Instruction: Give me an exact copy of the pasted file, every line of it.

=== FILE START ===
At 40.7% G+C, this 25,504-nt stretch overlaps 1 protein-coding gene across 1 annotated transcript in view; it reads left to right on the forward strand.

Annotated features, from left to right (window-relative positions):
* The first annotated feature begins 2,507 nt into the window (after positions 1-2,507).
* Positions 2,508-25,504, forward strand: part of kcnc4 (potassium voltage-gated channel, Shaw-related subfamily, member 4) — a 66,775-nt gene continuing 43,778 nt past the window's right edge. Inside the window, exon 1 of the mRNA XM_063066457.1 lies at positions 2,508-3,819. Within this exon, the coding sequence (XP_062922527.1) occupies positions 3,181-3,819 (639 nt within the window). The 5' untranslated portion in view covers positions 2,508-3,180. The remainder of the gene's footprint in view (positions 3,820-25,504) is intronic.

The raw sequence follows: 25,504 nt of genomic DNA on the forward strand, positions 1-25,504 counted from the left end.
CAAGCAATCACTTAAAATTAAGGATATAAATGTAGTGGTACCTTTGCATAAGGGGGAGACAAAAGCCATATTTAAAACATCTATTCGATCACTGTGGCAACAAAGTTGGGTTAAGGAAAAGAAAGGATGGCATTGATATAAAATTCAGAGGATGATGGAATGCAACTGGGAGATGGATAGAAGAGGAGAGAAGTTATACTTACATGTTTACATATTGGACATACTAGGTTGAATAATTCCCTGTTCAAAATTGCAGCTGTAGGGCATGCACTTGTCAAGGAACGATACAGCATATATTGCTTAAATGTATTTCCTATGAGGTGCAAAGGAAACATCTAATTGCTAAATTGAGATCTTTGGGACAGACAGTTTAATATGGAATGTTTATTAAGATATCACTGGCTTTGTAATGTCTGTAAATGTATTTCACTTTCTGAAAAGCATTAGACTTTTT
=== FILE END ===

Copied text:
At 40.7% G+C, this 25,504-nt stretch overlaps 1 protein-coding gene across 1 annotated transcript in view; it reads left to right on the forward strand.

Annotated features, from left to right (window-relative positions):
* The first annotated feature begins 2,507 nt into the window (after positions 1-2,507).
* Positions 2,508-25,504, forward strand: part of kcnc4 (potassium voltage-gated channel, Shaw-related subfamily, member 4) — a 66,775-nt gene continuing 43,778 nt past the window's right edge. Inside the window, exon 1 of the mRNA XM_063066457.1 lies at positions 2,508-3,819. Within this exon, the coding sequence (XP_062922527.1) occupies positions 3,181-3,819 (639 nt within the window). The 5' untranslated portion in view covers positions 2,508-3,180. The remainder of the gene's footprint in view (positions 3,820-25,504) is intronic.

The raw sequence follows: 25,504 nt of genomic DNA on the forward strand, positions 1-25,504 counted from the left end.
CAAGCAATCACTTAAAATTAAGGATATAAATGTAGTGGTACCTTTGCATAAGGGGGAGACAAAAGCCATATTTAAAACATCTATTCGATCACTGTGGCAACAAAGTTGGGTTAAGGAAAAGAAAGGATGGCATTGATATAAAATTCAGAGGATGATGGAATGCAACTGGGAGATGGATAGAAGAGGAGAGAAGTTATACTTACATGTTTACATATTGGACATACTAGGTTGAATAATTCCCTGTTCAAAATTGCAGCTGTAGGGCATGCACTTGTCAAGGAACGATACAGCATATATTGCTTAAATGTATTTCCTATGAGGTGCAAAGGAAACATCTAATTGCTAAATTGAGATCTTTGGGACAGACAGTTTAATATGGAATGTTTATTAAGATATCACTGGCTTTGTAATGTCTGTAAATGTATTTCACTTTCTGAAAAGCATTAGACTTTTT